John Walker's little farm was gone for good and all. The few sheep, and the cows, and the pig, and the fowls, together with the greater part of the household furniture, were scattered over the neighborhood; the smoke was gone from the chimney, and the windows were curtainless; and the grave of John, with a modest but decent headstone, and a rose-bush newly planted beside it, was left to the care of strangers. The last visits had been paid, and the last good-byes and good wishes exchanged; and the widow and her younger children were far on their journey,—Hobert remaining for a day or two to dispose of his smart young horse, as it was understood, and then follow on.
At this juncture, Mr. Bowen one morning opened the stair-door, as was his custom, soon after daybreak, and called harshly out, "Jinny! Jinny! its high time you was up!"
Five minutes having elapsed, and the young girl not having yet appeared, the call was repeated more harshly than before. "Come, Jinny, come! or I'll know what's the reason!"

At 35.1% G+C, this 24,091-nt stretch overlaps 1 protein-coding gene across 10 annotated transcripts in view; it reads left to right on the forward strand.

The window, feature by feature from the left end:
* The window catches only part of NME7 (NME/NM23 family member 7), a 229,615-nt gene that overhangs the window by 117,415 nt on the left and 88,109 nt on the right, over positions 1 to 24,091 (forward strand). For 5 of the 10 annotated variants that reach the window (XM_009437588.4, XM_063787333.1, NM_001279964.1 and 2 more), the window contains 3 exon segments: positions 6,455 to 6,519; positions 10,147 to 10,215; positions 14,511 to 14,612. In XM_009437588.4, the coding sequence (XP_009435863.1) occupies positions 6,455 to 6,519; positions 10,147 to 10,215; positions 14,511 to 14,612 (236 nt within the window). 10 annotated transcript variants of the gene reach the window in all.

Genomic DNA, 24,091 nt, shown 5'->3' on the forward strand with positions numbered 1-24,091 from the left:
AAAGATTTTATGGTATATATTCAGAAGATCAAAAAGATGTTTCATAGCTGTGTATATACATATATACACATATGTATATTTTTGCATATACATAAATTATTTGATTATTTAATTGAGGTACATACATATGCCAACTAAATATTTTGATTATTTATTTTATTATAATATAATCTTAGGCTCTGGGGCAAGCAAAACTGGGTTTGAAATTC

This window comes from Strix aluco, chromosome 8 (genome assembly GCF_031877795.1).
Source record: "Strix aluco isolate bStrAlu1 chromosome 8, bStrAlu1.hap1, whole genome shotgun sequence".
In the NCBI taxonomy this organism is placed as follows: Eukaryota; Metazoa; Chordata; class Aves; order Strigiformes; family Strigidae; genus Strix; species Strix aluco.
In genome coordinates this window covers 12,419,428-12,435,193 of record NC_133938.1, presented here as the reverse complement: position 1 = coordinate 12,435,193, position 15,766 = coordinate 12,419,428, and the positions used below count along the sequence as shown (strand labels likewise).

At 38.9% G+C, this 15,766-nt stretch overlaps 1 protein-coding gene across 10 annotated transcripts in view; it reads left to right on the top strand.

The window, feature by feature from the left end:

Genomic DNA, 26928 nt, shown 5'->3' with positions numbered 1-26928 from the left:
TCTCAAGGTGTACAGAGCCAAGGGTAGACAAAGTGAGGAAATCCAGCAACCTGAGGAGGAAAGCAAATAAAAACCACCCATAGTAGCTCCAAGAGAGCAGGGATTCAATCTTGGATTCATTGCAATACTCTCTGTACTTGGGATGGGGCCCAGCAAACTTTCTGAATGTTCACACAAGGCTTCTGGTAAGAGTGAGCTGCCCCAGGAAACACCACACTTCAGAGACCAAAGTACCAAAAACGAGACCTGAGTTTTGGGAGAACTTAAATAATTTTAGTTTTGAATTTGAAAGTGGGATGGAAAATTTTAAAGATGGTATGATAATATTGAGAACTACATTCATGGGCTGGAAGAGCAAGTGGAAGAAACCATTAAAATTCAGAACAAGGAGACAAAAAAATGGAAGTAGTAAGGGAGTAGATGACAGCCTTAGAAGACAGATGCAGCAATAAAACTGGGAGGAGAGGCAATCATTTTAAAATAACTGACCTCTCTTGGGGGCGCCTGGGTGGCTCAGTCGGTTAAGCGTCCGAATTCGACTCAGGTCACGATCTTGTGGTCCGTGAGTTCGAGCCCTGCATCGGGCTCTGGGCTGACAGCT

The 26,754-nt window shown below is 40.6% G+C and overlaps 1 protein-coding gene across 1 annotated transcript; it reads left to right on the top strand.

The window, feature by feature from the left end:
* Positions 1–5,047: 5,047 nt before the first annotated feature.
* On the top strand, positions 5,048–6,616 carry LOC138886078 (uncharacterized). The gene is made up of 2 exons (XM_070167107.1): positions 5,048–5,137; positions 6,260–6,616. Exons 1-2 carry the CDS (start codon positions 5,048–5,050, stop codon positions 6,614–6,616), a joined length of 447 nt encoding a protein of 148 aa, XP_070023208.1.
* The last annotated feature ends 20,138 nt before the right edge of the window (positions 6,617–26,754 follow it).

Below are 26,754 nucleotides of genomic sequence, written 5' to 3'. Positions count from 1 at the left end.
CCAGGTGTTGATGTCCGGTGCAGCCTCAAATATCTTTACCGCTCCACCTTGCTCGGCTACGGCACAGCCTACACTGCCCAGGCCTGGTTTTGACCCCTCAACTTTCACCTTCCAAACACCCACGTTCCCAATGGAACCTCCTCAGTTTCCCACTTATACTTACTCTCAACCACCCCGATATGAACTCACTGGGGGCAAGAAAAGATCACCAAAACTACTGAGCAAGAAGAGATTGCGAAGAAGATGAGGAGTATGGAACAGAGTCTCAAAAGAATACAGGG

She did not come; and five minutes more having passed, he mounted the stairs with a quick, resolute step, to know what was the reason. He came down faster, if possible, than he went up. "Mother, mother!" he cried, rushing toward Mrs. Bowen, who stood at the table sifting meal, his gray hair streaming wildly back, and his cheek blanched with amazement, "Jinny's run away!—run away, as sure as you're a livin' woman. Her piller has n't been touched last night, and her chamber's desarted!"
And this was the secret that took wing and flew over the neighborhood.